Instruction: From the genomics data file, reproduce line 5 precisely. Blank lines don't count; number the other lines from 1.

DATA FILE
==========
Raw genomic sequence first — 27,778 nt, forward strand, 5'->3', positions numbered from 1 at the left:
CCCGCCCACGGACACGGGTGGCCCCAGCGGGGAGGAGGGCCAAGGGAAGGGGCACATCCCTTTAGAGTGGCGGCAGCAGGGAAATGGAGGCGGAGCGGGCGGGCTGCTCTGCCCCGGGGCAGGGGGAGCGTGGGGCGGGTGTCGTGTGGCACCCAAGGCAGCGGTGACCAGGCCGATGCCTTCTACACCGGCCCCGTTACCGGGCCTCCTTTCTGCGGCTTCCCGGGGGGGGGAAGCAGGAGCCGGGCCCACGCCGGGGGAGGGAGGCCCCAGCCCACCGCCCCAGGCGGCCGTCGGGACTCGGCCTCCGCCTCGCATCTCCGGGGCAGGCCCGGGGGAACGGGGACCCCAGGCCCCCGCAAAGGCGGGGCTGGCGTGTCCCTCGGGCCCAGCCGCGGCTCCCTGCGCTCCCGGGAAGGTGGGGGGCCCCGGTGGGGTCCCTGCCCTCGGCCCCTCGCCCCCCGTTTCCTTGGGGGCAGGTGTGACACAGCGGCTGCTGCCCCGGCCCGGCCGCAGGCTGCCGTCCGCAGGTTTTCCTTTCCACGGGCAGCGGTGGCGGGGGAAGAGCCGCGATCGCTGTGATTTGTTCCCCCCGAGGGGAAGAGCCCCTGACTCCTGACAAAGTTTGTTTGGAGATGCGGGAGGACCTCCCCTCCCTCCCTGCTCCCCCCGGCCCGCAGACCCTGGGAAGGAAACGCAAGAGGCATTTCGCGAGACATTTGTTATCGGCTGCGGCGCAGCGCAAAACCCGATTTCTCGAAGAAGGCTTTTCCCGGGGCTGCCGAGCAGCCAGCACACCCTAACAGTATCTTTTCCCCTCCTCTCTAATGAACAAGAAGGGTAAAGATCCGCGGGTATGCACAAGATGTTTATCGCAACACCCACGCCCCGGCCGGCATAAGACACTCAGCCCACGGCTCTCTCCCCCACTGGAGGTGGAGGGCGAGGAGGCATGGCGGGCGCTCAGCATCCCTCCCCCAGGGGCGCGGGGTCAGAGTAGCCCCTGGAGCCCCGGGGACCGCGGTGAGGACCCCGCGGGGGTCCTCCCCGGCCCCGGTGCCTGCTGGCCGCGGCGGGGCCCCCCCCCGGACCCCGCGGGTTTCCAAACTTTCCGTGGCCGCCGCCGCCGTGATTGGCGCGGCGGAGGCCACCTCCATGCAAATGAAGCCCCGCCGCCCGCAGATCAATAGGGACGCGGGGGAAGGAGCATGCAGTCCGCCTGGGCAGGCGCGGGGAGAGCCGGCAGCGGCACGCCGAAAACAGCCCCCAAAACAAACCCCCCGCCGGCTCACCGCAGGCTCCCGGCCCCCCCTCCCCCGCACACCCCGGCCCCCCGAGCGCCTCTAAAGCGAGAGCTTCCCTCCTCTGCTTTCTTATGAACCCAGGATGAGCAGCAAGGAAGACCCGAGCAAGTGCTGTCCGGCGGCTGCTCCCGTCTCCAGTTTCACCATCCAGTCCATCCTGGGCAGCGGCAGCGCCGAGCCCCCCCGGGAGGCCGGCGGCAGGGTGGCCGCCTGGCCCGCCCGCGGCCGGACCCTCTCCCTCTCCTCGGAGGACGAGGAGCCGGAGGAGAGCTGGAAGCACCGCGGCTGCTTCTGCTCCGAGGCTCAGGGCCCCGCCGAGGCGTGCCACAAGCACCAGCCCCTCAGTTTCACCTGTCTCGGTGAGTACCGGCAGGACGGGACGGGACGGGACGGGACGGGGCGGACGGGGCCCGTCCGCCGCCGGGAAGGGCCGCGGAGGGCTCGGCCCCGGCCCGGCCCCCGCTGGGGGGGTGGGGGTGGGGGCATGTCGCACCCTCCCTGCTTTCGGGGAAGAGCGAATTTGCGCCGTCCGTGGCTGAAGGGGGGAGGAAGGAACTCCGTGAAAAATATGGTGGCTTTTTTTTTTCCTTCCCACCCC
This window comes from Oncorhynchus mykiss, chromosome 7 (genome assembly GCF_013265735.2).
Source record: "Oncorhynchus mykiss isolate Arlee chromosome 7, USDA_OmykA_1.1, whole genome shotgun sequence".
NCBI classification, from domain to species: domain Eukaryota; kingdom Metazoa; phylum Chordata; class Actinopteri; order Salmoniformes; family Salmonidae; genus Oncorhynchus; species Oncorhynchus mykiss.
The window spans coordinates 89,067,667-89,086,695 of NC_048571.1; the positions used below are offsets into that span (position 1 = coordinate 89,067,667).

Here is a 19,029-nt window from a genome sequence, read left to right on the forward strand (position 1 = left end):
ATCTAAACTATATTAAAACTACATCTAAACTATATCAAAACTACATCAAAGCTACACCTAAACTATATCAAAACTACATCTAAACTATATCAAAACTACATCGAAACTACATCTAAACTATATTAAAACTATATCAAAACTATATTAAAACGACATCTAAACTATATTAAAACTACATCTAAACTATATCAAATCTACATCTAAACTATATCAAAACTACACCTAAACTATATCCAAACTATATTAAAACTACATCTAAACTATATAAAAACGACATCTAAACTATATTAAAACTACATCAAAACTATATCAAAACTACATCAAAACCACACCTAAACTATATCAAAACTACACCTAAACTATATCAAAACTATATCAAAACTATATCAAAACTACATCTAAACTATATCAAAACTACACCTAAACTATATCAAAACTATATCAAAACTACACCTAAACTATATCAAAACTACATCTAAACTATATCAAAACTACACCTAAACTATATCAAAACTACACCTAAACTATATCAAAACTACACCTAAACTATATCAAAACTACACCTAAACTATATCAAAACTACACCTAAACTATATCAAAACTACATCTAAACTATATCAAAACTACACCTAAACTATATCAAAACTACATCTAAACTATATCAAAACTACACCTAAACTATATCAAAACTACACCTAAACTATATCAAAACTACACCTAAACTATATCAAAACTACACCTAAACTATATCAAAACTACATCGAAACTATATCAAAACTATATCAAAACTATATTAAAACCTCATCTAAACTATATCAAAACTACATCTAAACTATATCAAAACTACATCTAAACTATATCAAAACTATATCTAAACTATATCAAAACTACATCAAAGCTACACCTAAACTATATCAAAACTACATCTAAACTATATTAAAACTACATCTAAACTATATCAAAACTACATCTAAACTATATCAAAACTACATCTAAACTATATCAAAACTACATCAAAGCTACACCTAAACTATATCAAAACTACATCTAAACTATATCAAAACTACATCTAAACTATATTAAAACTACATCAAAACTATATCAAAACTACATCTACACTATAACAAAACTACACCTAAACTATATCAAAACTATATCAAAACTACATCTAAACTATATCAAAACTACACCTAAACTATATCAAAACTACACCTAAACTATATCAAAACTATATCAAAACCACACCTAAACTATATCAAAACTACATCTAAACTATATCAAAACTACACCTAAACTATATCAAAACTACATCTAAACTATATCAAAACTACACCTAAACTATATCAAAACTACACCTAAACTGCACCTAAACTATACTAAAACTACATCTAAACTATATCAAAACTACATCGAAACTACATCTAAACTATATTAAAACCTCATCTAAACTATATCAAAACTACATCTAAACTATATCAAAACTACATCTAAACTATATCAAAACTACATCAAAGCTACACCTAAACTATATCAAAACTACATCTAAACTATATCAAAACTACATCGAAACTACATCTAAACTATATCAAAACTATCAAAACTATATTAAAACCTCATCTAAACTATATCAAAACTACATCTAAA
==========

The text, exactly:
NCBI classification, from domain to species: domain Eukaryota; kingdom Metazoa; phylum Chordata; class Actinopteri; order Salmoniformes; family Salmonidae; genus Oncorhynchus; species Oncorhynchus mykiss.